"As I said before, Grandma Bebe never did tell a story in a straight line like the chapters in a book. Following the thread of her sagas was like chasing a startled rabbit through the woods –– you never knew when it was going to turn and head in a new direction."
This novel's main character, Harriet, spends the majority of the story reflecting from a jail cell on meandering, rabbit-trail conversations she's had throughout her life with her mother and grandmother (the latter of whom she feels will be particularly disappointed by her reasons for being incarcerated). As she states later in the book, Harriet comes from a long line of heroines that have fought for various causes. She harbors the desire to be a heroine herself, but feels like all the battles have been won by the generations before her.
Covering the topics of slavery, the underground railroad, the civil war, alcoholism, depression, prohibition, women's suffrage … and more, this book spans four generations of women and the struggles they faced in their society and in their marriages. Masterfully woven into their lives is the analogy of water. The beauty of a waterfall reflects the "swept away" feeling of a young couple from two very different lives caught up in love. Unfortunately, the destructive force of water breaking apart a dam – long beaten against by too much rain … seems to greatly match the turmoil within the civil war veteran husband. Beautifully done!
Along the way, the three generations of women before her have found peace with their circumstances by trusting God to lead them in the right way to help others, and to face their own fears whenever bucking the system became necessary. Harriet has the desire to follow in their footsteps, but does she have the right motivation? And will Tommy O'Reilly help to change her mind about men? (I won't spoil the fun of finding out on your own.)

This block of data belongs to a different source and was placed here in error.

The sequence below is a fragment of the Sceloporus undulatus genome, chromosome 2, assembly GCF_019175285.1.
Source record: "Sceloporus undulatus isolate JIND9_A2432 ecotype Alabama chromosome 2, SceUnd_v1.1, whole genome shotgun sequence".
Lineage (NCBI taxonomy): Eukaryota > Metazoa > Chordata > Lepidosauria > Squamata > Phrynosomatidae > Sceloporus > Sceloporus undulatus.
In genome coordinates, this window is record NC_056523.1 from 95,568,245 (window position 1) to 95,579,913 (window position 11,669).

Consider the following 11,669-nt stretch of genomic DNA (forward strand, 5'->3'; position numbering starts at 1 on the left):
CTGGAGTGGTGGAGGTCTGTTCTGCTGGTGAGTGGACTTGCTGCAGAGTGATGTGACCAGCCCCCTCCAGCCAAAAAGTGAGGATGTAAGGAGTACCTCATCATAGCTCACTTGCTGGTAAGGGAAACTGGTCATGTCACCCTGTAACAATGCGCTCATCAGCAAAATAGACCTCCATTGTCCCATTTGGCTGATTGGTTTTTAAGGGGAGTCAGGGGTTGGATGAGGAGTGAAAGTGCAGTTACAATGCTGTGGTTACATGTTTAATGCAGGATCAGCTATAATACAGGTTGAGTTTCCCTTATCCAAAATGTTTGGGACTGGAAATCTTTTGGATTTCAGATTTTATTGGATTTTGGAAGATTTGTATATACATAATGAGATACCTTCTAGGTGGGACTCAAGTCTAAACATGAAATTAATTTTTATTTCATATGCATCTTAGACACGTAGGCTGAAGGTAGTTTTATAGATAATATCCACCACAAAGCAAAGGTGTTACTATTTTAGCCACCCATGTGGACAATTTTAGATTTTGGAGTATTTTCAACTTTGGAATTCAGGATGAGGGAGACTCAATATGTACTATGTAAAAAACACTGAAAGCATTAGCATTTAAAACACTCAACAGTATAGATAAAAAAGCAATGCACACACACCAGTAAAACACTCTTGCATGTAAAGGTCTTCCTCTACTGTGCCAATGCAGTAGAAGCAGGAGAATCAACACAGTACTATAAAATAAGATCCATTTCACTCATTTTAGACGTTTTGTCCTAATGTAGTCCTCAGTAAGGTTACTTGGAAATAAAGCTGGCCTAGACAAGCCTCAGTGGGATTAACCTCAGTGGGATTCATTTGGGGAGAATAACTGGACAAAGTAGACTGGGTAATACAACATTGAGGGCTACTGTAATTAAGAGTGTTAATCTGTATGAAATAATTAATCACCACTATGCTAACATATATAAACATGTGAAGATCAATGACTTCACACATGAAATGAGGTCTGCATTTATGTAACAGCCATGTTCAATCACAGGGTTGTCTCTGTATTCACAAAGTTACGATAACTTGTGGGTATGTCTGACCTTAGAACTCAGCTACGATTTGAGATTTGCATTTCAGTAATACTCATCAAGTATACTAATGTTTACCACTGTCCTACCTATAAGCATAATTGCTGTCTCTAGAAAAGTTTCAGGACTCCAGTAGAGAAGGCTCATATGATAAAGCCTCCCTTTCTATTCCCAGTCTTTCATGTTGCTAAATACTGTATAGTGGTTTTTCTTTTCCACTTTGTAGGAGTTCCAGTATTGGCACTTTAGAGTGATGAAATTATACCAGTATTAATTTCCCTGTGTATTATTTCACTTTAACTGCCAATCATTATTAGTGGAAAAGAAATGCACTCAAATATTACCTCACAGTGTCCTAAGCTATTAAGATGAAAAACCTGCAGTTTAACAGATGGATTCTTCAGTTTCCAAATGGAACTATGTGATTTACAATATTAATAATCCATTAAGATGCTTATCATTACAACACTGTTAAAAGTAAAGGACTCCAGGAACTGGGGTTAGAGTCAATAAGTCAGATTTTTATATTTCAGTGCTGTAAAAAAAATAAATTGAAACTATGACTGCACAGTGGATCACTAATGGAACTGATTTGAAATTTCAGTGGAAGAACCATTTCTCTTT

This is a wonderfully written book, and one I would highly recommend to others!
I love the photo chosen for the cover. The young lady has a natural beauty, but is not dressed in fine clothes. There is a hint of a smile, but the look could also be disguising struggle or deep pain – a little mystery. The only thing I might possibly change would be to somehow carry the dark blue tones from the waterfall scene below or the blue spine into the sepia tone photo. This would help to make the photo and water scene slightly more unified, and assist in carrying the water theme into the lives of these women. I would do the same with the sepia water scene on the back. Just a little of the dark blue tone in the shadows to tie things together, but overall the photo chosen is appropriate and her mysteriously guarded look draws you in. Well done.
Additionally, the back cover copy has done it's job. It's a great teaser – leading you into speculation regarding the main characters reasons for being in prison – as well as opening the floor to her reflection of the lives of the women before her. Intriguing, yet doesn't overly give the whole storyline away. Makes you want to crack it open and read!